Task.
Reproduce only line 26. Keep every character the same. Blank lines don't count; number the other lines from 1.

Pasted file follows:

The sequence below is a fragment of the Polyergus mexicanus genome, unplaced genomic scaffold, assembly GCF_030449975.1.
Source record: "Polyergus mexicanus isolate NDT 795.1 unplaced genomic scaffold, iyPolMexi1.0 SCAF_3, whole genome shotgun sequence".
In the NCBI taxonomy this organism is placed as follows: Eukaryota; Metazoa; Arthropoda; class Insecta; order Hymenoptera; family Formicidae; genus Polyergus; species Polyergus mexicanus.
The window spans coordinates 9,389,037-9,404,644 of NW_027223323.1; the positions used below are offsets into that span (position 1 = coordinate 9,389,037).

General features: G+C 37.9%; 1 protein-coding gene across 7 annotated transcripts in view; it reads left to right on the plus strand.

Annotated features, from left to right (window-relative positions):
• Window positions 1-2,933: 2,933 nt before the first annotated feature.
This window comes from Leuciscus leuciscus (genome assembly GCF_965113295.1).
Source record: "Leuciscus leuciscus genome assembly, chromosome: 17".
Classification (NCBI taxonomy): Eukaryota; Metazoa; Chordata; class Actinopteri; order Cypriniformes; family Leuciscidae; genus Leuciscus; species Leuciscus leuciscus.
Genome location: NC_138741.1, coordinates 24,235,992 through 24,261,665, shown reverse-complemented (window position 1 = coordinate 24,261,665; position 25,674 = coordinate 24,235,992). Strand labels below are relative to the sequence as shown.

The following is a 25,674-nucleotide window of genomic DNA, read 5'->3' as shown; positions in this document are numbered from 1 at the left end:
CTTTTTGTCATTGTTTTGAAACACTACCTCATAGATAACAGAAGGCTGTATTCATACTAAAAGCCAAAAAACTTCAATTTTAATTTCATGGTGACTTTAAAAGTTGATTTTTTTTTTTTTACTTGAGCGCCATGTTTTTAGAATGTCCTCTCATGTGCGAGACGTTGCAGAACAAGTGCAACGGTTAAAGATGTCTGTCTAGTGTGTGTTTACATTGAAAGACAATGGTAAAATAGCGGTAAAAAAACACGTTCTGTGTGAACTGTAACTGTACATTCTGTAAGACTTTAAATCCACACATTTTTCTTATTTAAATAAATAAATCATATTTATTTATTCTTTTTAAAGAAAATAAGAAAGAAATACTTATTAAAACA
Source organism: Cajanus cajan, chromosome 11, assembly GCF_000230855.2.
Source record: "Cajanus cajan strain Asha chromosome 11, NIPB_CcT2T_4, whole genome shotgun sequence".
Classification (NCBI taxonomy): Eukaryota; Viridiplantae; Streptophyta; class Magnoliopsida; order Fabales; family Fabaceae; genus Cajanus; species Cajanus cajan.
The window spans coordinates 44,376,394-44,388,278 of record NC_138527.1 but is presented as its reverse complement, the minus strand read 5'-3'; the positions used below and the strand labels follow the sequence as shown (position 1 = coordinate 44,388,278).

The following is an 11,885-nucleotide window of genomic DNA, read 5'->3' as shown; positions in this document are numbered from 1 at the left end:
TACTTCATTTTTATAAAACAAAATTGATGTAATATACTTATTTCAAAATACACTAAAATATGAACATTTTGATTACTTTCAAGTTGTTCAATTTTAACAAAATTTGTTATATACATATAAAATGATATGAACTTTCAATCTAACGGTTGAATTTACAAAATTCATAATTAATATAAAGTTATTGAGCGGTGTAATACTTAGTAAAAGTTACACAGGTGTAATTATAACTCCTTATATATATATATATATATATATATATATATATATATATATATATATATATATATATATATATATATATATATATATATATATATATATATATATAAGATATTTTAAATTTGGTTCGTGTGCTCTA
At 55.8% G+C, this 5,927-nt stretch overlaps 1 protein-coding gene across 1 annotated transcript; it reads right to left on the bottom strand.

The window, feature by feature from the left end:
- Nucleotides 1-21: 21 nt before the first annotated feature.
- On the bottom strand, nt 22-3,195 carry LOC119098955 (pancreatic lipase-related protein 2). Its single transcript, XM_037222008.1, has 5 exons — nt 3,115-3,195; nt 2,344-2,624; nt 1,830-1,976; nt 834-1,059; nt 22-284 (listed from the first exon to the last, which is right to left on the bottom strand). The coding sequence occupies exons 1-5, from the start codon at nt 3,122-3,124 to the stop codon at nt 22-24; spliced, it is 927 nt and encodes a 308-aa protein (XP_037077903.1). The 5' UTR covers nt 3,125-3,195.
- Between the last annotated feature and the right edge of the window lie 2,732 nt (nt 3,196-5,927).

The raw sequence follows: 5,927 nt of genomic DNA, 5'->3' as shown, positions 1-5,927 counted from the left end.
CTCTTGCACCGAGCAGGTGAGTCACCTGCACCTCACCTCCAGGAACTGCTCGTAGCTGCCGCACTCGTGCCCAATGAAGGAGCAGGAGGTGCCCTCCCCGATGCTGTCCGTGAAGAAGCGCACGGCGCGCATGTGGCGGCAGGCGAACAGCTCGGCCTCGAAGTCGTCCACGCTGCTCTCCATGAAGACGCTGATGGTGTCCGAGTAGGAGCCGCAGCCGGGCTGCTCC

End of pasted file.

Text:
CTCTTGCACCGAGCAGGTGAGTCACCTGCACCTCACCTCCAGGAACTGCTCGTAGCTGCCGCACTCGTGCCCAATGAAGGAGCAGGAGGTGCCCTCCCCGATGCTGTCCGTGAAGAAGCGCACGGCGCGCATGTGGCGGCAGGCGAACAGCTCGGCCTCGAAGTCGTCCACGCTGCTCTCCATGAAGACGCTGATGGTGTCCGAGTAGGAGCCGCAGCCGGGCTGCTCC